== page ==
“Never has it been more important to protect the environment and never has it been so deadly.”
It found killings of people protecting the environment and rights to land increased sharply over the last decade – with three times as many deaths in 2012 than 10 years previously.
At least 908 people were killed in 35 countries between 2002 and 2013, because of their work on environment and land issues. 11 other have been forcibly disappeared and are presumed dead.
Beyond these killings lie a wide range of non-fatal threats including intimidation, violence and others, not recorded in the report.
Global Witness found an environment and land activist had been killed on average at least once a week during this time period, while in the last four years this has doubled to an average two a week.
No fortnight has passed without a fatality.
2012 was the worst year so far, with 147 killings – nearly three times the amount in 2002.
Brazil is the most dangerous country for environmental defender, with 448 of the killings, taking place in the country.
On such killing was that of activist José Claudio Ribeiro da Silva and his wife Maria do Espírito Santo da Silva were shot dead in the Brazilian town of Nova Ipixuna in the northeast Amazon state of Para.
They were murdered by masked gunmen, after previously receiving deaths threats.
The problem remains acute across large parts of Latin America and South East Asia, with 107 killings in Honduras and 67 in the Philippines.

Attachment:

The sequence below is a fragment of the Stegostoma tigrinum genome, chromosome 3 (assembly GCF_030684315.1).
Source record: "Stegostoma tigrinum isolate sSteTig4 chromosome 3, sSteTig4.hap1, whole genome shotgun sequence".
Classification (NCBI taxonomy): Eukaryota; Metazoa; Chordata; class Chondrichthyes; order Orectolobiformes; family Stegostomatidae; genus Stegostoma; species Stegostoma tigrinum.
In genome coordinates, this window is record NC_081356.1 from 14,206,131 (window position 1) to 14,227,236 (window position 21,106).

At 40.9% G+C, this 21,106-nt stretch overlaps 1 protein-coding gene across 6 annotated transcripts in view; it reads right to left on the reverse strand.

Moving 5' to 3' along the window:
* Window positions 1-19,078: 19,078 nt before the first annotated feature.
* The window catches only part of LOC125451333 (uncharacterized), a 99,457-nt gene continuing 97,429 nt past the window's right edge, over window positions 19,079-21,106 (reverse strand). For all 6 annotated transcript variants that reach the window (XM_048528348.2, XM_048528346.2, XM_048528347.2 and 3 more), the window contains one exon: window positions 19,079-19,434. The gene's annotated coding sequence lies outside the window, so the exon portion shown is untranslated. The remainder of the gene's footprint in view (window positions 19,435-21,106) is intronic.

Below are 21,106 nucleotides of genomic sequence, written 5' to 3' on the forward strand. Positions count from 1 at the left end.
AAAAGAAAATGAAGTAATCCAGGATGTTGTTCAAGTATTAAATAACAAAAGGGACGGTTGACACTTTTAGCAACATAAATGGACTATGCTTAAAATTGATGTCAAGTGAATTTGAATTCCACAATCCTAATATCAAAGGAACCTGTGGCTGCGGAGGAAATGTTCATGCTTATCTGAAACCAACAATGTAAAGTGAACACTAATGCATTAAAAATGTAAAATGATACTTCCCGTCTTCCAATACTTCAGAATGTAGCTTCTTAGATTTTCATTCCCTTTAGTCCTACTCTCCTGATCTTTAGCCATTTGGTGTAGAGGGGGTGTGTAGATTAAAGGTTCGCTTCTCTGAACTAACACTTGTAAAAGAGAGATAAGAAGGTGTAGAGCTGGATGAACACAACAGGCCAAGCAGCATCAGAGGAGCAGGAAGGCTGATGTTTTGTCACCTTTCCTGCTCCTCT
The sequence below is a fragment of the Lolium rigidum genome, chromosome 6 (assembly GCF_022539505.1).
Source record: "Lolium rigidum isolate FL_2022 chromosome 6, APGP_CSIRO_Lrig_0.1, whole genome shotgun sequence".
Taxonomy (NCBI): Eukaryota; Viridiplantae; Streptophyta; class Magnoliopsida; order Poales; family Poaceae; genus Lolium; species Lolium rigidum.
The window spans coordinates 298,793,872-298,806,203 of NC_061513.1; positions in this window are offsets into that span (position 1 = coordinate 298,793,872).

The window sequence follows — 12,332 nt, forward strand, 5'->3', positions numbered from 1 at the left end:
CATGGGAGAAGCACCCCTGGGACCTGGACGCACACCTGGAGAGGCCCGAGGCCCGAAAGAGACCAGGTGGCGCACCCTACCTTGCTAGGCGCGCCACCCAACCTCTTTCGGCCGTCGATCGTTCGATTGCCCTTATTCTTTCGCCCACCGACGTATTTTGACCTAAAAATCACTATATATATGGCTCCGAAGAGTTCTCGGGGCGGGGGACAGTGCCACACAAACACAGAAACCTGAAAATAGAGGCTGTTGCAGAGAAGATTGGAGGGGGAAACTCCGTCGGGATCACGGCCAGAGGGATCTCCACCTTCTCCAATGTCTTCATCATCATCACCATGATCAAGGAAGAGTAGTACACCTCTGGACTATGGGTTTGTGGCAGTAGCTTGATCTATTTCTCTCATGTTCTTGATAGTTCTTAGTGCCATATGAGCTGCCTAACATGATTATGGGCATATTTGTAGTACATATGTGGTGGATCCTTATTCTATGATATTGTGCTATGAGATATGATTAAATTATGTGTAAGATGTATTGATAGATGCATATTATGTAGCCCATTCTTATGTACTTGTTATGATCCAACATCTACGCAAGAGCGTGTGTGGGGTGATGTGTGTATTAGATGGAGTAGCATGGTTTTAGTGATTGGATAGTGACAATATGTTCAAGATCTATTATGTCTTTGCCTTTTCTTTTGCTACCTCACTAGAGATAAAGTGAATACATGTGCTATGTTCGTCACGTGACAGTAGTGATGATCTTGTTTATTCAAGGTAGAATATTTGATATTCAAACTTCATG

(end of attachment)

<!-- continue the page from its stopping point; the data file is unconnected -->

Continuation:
Perhaps the most shocking finding of the report is the scale of impunity for these crimes.
Of the 908 killings, only 10 perpetrators are known to have been convicted.
That’s just over 1% of the overall incidence of killings.
Oliver Courtney of Global Witness said:
This shows it has never been more important to protect the environment and it has never been more deadly. There can be few starker or more obvious symptoms of global environmental crisis than a dramatic upturn in killings of ordinary people defending the rights of their land or environment. Yet this rapidly worsening problem is going largely unnoticed and those responsible almost always get away with it.
We hope our findings act as the wake-up call that national governments and the international community clearly need.
Disputes over industrial logging, mining and land rights are the key drivers, and indigenous communities are often hardest hit.
Global Witness warns that the number of deaths points to a much greater level of non-lethal violence and intimidation that also requires urgent and effective action.
It is calling for a more co-ordinated and concerted efforts to monitor and tackle this crisis and addressed the heightened threat posed to environmental and land defenders.
They are also calling on companies to carry out effective checks on their operations and supply chains to make sure they do no harm.